Analysis: Where's WAP?

Over the years, I've seen plenty of hyped-up technologies come and go in Internet time. Remember the stillborn NetPC? Or for that matter, Oracle CEO Larry Ellison's NC? If you can't remember these things, it's not your fault. It is because they hardly register a blip on the fickle tech landscape of the past few decades. They came, they saw, they meekly retreated into technology purgatory.

But I have never seen anything quite like what happened to WAP, the wireless applications protocol. WAP really burst on the scene less than a year ago, promising to free Web sites of costly redesigns for every manner of wireless device.

WAP was a protocol to which all sites could be written, and the information could then be delivered to any conceivable wireless device an enduser might be using. Sounds great, right?

Well that's what everyone else thought too. Companies of every ilk began to throw their support behind the fledgling protocol. The WAP Forum, an open standards group in charge of managing the protocol, was signing up the biggest names in all of wireless computing.

The vendors were there, the market was ripe, and I was sure we had ourselves an actual standard (can you imagine that?).

But something happened, and I wish I could say what it was. At the very peak of its popularity, when it seemed no one could stop its momentum, when every wireless vendor would blithely drop the simple words, "we're a member of the WAP Forum," in conversation to gain instant credibility, it all went south. Vendors started to turn on WAP like rabid dogs.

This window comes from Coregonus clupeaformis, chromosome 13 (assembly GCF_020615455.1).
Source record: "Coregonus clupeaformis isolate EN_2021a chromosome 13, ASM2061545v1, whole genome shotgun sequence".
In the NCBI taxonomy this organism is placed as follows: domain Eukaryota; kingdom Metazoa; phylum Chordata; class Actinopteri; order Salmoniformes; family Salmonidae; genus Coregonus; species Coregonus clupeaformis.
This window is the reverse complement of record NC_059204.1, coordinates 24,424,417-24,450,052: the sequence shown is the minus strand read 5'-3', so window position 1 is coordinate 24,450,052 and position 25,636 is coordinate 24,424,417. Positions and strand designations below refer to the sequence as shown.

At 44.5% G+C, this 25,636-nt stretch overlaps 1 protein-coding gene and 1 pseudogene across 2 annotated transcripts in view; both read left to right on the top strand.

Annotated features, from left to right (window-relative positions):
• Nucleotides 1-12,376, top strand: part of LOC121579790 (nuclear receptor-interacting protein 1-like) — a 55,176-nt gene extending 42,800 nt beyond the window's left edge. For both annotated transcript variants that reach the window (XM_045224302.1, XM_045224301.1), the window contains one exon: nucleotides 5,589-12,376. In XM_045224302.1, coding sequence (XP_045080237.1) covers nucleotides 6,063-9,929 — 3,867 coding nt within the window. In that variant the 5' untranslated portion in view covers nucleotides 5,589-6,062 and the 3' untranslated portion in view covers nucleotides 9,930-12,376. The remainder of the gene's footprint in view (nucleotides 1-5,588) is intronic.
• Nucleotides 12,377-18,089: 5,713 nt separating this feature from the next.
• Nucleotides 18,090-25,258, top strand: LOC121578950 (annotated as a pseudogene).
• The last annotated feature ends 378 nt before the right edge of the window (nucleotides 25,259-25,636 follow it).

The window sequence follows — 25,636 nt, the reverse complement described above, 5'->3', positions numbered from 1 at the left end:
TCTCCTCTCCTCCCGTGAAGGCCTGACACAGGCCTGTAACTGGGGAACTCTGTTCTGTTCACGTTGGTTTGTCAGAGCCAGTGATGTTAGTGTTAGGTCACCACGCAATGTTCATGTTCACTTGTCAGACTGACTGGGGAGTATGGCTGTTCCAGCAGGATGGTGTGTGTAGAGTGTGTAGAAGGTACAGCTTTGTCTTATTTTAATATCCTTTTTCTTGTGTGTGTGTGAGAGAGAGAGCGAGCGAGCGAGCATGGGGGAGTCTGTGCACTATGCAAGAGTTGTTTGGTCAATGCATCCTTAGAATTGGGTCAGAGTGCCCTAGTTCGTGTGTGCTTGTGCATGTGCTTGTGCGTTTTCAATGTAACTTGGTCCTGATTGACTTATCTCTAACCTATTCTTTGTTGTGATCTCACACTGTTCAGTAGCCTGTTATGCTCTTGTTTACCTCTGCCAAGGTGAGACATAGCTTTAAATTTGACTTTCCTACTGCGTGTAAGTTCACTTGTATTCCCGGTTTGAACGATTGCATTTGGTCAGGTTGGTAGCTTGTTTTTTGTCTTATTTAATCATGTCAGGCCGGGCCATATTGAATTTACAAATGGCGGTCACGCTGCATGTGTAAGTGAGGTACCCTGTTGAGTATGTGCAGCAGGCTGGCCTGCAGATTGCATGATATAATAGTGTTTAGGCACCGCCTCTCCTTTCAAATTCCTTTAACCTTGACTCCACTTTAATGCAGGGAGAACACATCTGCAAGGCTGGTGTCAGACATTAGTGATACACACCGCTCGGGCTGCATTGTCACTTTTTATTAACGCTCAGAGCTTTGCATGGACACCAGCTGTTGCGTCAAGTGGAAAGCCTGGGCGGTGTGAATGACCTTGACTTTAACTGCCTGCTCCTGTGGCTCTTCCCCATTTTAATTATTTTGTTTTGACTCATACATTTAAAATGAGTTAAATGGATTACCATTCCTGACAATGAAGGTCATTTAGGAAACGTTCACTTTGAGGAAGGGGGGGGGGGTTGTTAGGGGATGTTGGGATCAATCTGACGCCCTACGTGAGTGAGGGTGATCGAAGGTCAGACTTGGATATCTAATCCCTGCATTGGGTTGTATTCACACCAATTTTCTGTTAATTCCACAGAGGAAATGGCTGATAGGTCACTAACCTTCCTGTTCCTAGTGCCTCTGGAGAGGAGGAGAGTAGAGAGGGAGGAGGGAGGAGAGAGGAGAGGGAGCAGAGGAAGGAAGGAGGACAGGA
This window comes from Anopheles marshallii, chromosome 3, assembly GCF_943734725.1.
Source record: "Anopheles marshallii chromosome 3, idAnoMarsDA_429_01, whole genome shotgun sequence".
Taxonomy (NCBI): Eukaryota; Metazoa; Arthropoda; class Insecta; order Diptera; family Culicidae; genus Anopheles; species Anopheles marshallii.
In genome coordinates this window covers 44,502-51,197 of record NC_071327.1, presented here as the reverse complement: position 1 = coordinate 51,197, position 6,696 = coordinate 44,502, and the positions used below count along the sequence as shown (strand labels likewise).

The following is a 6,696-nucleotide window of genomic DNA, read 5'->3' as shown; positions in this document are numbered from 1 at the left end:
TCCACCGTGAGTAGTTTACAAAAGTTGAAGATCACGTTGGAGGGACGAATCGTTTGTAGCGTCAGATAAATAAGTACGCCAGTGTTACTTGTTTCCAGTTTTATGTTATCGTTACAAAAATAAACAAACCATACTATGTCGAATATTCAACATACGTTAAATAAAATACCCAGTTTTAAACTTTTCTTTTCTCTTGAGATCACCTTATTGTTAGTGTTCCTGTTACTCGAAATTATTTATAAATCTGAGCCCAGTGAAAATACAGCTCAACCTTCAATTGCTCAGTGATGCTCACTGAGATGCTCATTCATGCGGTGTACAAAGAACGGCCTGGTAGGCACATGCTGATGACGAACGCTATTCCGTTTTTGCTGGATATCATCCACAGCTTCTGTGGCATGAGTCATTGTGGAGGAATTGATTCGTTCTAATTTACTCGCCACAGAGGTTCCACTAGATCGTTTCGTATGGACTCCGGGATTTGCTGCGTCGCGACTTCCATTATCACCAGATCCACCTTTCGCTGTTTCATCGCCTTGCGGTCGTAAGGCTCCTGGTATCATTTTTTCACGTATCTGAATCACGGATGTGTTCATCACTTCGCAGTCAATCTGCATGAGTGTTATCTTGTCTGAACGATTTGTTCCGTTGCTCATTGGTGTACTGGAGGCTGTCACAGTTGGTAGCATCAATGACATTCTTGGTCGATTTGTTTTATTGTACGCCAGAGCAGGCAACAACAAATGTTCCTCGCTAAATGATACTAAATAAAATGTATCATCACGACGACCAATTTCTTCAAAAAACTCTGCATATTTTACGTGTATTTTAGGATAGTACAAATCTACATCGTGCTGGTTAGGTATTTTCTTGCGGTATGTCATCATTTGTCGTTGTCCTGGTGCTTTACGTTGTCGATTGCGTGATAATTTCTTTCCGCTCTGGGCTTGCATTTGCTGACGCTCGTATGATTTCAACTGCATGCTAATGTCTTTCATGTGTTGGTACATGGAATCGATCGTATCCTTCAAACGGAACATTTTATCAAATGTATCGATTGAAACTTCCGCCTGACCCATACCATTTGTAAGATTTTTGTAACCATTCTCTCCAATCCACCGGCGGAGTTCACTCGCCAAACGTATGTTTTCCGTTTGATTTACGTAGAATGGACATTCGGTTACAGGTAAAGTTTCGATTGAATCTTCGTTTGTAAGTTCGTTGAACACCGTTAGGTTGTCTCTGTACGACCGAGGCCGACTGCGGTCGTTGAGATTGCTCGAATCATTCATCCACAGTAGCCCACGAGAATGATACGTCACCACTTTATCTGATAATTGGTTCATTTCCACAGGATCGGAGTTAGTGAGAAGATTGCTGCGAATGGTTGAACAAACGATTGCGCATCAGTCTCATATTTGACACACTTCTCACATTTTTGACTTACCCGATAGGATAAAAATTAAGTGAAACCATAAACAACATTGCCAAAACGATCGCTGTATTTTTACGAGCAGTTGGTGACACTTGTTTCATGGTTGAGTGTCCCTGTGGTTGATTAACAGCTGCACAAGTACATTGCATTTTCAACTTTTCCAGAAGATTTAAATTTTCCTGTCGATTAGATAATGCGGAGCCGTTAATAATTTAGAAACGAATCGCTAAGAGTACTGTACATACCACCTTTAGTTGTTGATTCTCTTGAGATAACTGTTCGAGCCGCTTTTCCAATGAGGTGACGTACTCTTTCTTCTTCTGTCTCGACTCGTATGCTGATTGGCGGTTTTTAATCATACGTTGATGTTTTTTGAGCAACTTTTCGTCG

It was subtle at first: a few doubts over robustness, questions about the ease of implementation. But then the landslide hit, and I don't think the WAP Forum ever saw it coming.

In the span of about one month (no exaggeration), public opinion of WAP went from sky-high to in the gutter. I started hearing quotes such as, "It's just not enough", all the way to, "It stinks". Vendors would criticise its origins, saying that Phone.com had too much to gain in WAP's success. It got ugly. Very ugly.

So what possibly could have happened to make so many WAP faithful turn against the once unstoppable protocol? I think it is a combination of the things mentioned above, along with competitive concerns and a genuine desire in the US market to avoid all things standardised.

But I think it also has to do with a mob mentality that takes hold in fast-growing markets such as wireless.

The community is only so large, and word spreads quickly. It only takes one key player to head in another direction to make a proposed standard such as WAP fall to pieces. I don't know who the insurgents were, but they were certainly well-connected.

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